I’m fixated on the evolution of The Veronicas‘ logo, which has undergone many transformations before returning – upon their first live performance of their new single Biting My Tongue – to the neon pink sign that adorned the Hook Me Up album.
In their fifteenth year together as The Veronicas, there’s few things that are full circle for the duo. A lifetime of growth, self-discovery and a constantly evolving sisterhood has created one of Australia’s longest lasting pop exports.
To chat about the fifteen years together, the upcoming record Human and because it’s practically music writing law now – ‘lockdown’ – Nic Kelly’s in Bold, Jessica is denoted by a ‘J’, and Lisa is denoted by a ‘L’. OBVIOUSLY.
Well done on The Voice, that was quite fire, love the chore. My first very important question is, very good work on keeping the logo the same from Hook Me Up. I noticed the logo up there in big writing last night. Did you guys drop the logo for a couple of years and bring it back?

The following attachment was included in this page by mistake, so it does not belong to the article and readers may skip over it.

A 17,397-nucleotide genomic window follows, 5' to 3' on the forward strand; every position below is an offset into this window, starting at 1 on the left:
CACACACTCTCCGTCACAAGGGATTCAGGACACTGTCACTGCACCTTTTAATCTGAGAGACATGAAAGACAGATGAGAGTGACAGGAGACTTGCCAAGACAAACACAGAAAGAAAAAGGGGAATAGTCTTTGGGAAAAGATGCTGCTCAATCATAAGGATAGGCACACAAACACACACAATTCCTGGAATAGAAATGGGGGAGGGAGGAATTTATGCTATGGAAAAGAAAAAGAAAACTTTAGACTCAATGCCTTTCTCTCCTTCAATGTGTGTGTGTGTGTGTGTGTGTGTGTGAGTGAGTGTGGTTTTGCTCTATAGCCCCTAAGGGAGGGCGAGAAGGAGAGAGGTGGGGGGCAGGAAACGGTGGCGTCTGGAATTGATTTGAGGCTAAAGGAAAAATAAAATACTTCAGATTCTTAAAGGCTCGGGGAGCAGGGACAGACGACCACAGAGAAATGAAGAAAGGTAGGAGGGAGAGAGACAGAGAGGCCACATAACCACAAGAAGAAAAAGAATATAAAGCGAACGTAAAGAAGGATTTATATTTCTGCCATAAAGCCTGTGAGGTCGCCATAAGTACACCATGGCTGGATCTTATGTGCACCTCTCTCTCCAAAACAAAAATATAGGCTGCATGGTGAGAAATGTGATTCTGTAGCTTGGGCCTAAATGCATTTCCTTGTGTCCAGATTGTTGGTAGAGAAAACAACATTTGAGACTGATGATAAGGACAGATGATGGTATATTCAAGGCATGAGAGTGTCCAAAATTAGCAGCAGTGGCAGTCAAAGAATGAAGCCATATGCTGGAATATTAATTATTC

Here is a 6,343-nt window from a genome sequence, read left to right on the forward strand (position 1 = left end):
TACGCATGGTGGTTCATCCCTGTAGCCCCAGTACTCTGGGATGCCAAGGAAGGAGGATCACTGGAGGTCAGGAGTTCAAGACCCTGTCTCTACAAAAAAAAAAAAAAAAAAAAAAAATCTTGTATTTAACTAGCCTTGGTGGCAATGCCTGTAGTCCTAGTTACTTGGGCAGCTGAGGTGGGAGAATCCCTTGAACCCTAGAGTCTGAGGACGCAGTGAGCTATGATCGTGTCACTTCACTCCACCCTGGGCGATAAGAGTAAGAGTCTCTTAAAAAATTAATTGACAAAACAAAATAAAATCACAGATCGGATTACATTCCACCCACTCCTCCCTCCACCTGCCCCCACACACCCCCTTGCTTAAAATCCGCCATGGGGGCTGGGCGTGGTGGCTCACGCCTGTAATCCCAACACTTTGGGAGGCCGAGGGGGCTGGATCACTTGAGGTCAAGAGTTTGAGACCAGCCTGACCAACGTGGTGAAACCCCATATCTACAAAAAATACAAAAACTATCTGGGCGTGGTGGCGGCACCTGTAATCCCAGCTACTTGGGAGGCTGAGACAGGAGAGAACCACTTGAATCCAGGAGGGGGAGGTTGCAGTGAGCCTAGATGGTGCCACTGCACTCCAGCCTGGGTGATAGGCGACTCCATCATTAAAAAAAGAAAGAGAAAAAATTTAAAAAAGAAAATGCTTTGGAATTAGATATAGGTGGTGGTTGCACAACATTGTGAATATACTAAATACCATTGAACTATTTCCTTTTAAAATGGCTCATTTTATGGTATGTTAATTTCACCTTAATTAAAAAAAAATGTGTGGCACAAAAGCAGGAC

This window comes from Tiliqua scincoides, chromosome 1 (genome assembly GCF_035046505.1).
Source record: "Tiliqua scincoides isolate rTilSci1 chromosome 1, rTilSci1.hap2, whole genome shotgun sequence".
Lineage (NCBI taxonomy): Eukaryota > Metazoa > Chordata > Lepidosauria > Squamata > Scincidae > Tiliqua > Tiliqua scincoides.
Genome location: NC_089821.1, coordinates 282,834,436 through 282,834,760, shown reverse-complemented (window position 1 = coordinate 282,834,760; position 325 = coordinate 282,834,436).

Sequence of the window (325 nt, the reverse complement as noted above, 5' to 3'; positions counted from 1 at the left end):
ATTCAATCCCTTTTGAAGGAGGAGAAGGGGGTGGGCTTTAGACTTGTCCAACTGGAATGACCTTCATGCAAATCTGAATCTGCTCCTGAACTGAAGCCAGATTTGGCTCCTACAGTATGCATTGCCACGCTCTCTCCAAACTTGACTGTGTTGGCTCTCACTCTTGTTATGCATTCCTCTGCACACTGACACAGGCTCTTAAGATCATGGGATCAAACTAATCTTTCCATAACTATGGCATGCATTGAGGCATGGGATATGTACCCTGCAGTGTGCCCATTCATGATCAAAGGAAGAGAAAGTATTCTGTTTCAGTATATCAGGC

J: Every album we’ve had a different logo, but we realised that everybody really loves the second logo. So we decided to bring it back to this
L: Well, we didn’t just bring it back for this, I think it’s probably here to stay forever now. Yeah, it’s the logo.
How did it feel to perform? Was it weird with the social distancing?
J: It was our first live performance of the song. But social distancing had to been instilled. So us and all the dancers had to be a metre and a half apart, Lisa and I quarantine together so we’re allowed to be next to each other, hence the back-to-back moves. But yeah, it felt really empowering. It was such a great moment for us to have a choreography moment for the first time on television. We had a little choreo moment for In My Blood, but this is the first time that we had a full on Beyonce moment.